SIFT missense predictions for genomes

Journal name:
Nature Protocols
Volume:
11,
Pages:
1–9
Year published:
DOI:
doi:10.1038/nprot.2015.123
Published online

Abstract

The SIFT (sorting intolerant from tolerant) algorithm helps bridge the gap between mutations and phenotypic variations by predicting whether an amino acid substitution is deleterious. SIFT has been used in disease, mutation and genetic studies, and a protocol for its use has been previously published with Nature Protocols. This updated protocol describes SIFT 4G (SIFT for genomes), which is a faster version of SIFT that enables practical computations on reference genomes. Users can get predictions for single-nucleotide variants from their organism of interest using the SIFT 4G annotator with SIFT 4G's precomputed databases. The scope of genomic predictions is expanded, with predictions available for more than 200 organisms. Users can also run the SIFT 4G algorithm themselves. SIFT predictions can be retrieved for 6.7 million variants in 4 min once the database has been downloaded. If precomputed predictions are not available, the SIFT 4G algorithm can compute predictions at a rate of 2.6 s per protein sequence. SIFT 4G is available from http://sift-dna.org/sift4g.

At a glance

Figures

  1. Comparison of the SIFT and SIFT 4G algorithms.
    Figure 1: Comparison of the SIFT and SIFT 4G algorithms.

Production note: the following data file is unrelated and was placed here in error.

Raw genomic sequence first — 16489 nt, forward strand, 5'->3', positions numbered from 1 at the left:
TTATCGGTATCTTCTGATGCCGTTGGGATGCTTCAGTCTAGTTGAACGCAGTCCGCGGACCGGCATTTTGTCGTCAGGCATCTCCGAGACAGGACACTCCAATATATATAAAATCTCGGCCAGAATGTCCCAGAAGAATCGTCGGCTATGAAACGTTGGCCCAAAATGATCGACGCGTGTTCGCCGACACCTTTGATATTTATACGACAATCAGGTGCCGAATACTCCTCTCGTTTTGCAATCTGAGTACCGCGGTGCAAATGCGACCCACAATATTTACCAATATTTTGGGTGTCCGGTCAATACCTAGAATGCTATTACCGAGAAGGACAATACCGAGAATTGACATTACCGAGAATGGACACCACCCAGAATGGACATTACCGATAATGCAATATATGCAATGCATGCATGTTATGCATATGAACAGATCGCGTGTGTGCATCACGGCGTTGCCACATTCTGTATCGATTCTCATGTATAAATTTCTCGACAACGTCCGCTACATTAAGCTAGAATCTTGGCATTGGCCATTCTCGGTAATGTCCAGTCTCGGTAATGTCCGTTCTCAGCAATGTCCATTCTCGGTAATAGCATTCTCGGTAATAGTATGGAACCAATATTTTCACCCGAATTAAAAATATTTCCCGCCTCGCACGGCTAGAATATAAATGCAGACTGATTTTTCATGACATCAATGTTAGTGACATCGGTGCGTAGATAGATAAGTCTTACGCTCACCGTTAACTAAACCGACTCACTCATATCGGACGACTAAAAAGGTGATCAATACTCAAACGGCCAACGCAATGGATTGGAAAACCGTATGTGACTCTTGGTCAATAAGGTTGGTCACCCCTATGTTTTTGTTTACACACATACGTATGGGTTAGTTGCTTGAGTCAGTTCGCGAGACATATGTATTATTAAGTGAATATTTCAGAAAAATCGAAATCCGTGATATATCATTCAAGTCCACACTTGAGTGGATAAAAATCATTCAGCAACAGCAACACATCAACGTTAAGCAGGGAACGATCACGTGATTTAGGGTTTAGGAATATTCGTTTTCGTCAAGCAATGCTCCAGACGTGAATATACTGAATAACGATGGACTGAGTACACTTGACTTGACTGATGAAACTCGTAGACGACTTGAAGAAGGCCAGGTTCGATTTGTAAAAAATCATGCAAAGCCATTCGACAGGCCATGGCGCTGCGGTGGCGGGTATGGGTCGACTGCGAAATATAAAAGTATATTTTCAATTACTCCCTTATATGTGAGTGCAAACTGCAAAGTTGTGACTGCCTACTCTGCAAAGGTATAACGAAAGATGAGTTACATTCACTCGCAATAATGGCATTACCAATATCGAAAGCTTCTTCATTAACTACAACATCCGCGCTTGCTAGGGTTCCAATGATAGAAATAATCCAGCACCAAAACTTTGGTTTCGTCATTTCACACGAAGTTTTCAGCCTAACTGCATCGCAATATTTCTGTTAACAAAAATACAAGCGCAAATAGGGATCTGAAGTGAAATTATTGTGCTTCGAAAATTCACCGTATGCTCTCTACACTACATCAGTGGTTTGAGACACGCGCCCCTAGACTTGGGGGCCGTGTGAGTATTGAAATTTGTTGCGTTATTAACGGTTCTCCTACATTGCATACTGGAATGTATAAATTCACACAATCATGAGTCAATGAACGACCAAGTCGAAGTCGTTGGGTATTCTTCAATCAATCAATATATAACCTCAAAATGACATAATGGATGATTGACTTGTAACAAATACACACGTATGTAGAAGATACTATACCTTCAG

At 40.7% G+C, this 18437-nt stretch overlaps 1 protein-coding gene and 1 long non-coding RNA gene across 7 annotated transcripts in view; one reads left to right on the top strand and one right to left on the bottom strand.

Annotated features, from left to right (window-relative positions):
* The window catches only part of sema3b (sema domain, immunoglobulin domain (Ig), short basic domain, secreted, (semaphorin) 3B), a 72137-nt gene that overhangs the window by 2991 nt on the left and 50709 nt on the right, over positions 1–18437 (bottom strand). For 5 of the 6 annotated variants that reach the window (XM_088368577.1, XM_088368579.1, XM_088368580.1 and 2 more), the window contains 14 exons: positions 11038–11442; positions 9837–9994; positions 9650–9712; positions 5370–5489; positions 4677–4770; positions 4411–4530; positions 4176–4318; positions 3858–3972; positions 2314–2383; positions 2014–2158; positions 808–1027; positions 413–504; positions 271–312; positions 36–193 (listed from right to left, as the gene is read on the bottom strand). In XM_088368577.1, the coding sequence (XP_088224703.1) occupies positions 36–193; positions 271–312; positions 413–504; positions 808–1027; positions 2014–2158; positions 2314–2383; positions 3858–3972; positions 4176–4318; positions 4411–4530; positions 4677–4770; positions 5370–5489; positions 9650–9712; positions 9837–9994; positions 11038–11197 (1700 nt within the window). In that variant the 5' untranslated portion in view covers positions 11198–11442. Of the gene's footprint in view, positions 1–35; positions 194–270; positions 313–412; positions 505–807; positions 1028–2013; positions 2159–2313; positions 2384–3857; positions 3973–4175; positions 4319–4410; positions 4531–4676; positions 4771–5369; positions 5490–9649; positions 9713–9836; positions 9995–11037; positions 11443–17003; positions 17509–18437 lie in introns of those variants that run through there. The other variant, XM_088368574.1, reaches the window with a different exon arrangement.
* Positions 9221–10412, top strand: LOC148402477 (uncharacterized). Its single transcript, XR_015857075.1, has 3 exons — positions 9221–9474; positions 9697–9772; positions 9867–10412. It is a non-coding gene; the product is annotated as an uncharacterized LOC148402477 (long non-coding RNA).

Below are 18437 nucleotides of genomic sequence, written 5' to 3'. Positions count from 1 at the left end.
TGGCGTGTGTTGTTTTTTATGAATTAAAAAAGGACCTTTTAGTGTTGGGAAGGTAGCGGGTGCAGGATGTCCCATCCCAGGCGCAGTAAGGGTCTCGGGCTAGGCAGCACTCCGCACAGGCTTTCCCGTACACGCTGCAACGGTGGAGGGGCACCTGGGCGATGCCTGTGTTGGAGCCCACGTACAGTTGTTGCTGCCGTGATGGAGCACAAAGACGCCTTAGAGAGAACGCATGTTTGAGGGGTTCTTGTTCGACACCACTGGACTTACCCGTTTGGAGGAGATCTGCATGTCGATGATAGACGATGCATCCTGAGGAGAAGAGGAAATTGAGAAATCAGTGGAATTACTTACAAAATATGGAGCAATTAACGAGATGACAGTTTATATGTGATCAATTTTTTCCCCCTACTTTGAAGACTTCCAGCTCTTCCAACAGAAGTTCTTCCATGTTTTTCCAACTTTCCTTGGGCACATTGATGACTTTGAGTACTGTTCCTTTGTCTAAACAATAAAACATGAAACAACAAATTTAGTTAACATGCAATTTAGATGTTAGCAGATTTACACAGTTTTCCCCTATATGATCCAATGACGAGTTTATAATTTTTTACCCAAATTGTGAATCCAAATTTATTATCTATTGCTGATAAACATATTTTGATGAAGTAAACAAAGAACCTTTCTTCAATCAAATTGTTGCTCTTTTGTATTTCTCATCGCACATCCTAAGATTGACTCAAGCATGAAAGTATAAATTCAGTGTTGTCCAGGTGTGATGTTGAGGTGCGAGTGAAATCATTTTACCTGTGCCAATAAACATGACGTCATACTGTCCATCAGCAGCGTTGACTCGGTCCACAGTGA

(a) The steps of the SIFT and SIFT 4G algorithms are shown on the left and right, respectively. The principle of each step has been preserved, but the first two steps have been optimized for speed in the SIFT 4G algorithm. See (refs. 23,24,25,26). (b) Matthew's correlation coefficient (MCC) of SIFT (light-colored bars) and SIFT 4G (dark-colored bars) on four data sets (HumDiv (human), HumVar (human), LacI (E. coli) and lysozyme (bacteriophage) depicted in red, green, brown and blue, respectively). Accuracy is the percentage of correct predictions. MCC is a balanced measure of the true and false positives and negatives. Panel b is reproduced under a Creative Commons license from http://sift-dna.org/sift4g/AboutSIFT4G.html.

  2. Workflow for the SIFT 4G annotator.
    Figure 2: Workflow for the SIFT 4G annotator.

    After downloading the SIFT 4G annotator, the user selects a list of variants to be annotated and the appropriate SIFT 4G database. The SIFT 4G annotator will generate two output files with SIFT annotations (a VCF file and an XLS file).

  3. The SIFT 4G annotator graphical user interface.
    Figure 3: The SIFT 4G annotator graphical user interface.

    The user's steps are numbered. The user selects a VCF file (1), selects the database for the desired organism (2), decides on the option to annotate with multiple transcripts (3) and then clicks the start button (4).

  4. Select the database for the desired organism.
    Figure 4: Select the database for the desired organism.

    The database needs to be downloaded locally on its first use. To view the available SIFT 4G databases, click 'Select database to download' in the 'Database' dropdown menu, and a list of organisms along with their assembly and gene annotation versions will appear. Users can find their organism by scrolling down the list or using the search box near the top of the list. Clicking on the organism name and then the button 'OK' will locally install the database for current and subsequent uses.